[My next free webinar installment: Office parties, unsupportive family, and more ideas for food! Send me your favorite party or holiday food pics and recipes and I'll feature them. :-) Monday the 22nd at 8 pm Eastern. Register here: http://www.anymeeting.com/PIID=E950DF86854731]
1. Rent an apartment with a functioning refrigerator and stove. Having a freezer and oven are great too! We were traveling with another couple, so we got a two bedroom apartment for $1,400 for a full week in the 18th arrondissement, the neighborhood called Montmartre not too far from the Basilique du Sacre-Coeur. It was close to two subway stops and an excellent bus line, so even though it wasn’t right across the street from the Louvre, it was easy to get to the places we wanted to go. Plus, it was near cute shops, a grocery store, and had that local neighborhood charm. (We found our place through a friend, but I recommend that you check out Vacation Rental by Owner— www.vrbo.com – to find a place. Make sure it is REALLY two-bedroom though, not one bedroom and a couch in the living room if you need a place that size.) But the key reason the apartment was great was that I could make my own breakfast and pack snacks or an interesting second meal for when we were out and about. My key rule is always know where your next meal or snack is coming from, and when in an unfamiliar city without a great command of the language, having your own food is critical.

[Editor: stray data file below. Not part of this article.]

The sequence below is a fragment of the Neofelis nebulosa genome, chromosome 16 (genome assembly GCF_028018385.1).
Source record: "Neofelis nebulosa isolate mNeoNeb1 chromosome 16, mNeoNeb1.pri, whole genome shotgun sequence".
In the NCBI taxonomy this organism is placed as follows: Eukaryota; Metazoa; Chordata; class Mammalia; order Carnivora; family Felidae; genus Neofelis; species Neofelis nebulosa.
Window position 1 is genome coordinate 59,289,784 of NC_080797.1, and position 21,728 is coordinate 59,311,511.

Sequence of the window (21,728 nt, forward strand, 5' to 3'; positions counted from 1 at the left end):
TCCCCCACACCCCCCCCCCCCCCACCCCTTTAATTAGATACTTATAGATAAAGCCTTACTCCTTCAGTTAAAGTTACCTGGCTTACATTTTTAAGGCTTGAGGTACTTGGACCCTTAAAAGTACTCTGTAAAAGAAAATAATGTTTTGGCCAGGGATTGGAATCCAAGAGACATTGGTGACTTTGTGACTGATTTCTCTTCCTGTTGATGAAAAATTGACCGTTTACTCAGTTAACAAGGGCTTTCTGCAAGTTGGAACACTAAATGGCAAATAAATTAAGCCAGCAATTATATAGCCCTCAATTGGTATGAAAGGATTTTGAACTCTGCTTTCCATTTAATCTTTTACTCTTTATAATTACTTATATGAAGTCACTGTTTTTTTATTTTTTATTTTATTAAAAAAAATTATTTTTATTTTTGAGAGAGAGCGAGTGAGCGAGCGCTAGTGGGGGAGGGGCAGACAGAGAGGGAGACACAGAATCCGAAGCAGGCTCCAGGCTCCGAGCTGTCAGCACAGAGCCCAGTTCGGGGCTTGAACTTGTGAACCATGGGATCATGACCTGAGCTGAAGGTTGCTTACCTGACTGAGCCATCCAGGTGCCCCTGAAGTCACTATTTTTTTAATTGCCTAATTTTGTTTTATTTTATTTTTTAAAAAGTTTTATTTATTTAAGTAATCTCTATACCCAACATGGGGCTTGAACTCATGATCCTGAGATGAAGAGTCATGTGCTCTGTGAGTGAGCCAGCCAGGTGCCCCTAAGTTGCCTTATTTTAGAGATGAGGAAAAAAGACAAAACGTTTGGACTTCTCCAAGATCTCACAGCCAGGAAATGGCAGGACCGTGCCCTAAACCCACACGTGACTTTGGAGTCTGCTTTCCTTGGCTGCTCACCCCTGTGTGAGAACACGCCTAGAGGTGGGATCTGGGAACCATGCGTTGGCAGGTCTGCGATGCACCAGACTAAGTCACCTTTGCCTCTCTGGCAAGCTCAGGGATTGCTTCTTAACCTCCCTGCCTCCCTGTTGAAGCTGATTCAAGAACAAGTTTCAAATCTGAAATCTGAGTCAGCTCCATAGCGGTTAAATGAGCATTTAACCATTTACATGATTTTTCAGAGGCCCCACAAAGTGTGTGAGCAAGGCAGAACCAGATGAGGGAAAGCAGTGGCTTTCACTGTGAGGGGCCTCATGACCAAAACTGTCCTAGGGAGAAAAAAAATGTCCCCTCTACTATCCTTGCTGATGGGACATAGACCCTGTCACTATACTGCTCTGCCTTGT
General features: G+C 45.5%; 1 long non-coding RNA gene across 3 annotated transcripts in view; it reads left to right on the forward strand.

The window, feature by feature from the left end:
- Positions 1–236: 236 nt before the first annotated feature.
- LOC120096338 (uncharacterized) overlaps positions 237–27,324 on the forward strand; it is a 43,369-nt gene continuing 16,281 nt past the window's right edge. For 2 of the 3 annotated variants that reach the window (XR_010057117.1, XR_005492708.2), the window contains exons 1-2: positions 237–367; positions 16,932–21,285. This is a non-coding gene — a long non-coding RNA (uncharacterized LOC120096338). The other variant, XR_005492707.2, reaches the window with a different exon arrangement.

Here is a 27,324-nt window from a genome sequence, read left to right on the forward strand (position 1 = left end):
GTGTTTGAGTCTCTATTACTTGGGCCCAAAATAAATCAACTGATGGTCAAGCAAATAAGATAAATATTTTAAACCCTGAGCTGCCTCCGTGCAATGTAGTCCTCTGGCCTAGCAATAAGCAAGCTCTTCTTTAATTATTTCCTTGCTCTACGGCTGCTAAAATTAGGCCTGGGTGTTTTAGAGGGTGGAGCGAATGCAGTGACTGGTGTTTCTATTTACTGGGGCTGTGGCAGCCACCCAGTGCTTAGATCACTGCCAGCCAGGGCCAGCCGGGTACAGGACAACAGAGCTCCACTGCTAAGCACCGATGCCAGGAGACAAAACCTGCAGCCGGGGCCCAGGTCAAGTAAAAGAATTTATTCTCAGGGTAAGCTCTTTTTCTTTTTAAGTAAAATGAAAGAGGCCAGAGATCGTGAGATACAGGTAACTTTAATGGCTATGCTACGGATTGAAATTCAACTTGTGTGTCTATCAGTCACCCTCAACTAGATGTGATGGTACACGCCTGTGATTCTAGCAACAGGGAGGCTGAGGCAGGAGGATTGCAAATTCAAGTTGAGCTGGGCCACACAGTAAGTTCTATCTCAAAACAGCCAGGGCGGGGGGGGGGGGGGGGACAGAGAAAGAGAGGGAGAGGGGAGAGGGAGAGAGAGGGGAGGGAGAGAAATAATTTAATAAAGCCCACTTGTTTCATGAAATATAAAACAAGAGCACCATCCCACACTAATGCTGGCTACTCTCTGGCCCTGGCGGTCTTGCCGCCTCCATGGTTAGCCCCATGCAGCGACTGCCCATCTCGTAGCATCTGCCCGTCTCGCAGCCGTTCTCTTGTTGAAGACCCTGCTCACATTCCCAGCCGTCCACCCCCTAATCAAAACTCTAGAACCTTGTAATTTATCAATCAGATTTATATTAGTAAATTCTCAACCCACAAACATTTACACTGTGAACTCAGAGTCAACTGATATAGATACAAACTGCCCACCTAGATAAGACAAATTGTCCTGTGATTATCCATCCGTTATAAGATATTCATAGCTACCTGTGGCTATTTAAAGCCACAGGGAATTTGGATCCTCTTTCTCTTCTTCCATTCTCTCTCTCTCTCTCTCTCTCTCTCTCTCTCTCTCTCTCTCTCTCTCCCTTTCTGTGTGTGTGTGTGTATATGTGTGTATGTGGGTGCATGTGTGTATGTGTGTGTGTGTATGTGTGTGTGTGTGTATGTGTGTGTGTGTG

2. Request the special meal on the plane, but have your own too. We flew USAir from Philadelphia because we wanted a non-stop flight and they had the best price ($1,000 apiece.) We booked on-line and there is no way with USAir to order a special meal without calling them up. You have to find the secret phone number (the info is here: http://shopping.usairways.com/en-US/traveltools/intheair/foodandbeverages/specialmeals.html). They do offer a gluten-free special meal, but nothing for gluten-free vegetarians, so if you are a vegetarian like me, you will certainly want to pack your own food anyway. On the way there I traded my fish for my friend’s fruit salad. On the way home, I ate the rice but left the chicken breast. The main meal they served, if you are omnivorous, looked pretty good. Their supplemental snack near the end of the flights was a pretty sad affair by anyone’s standards.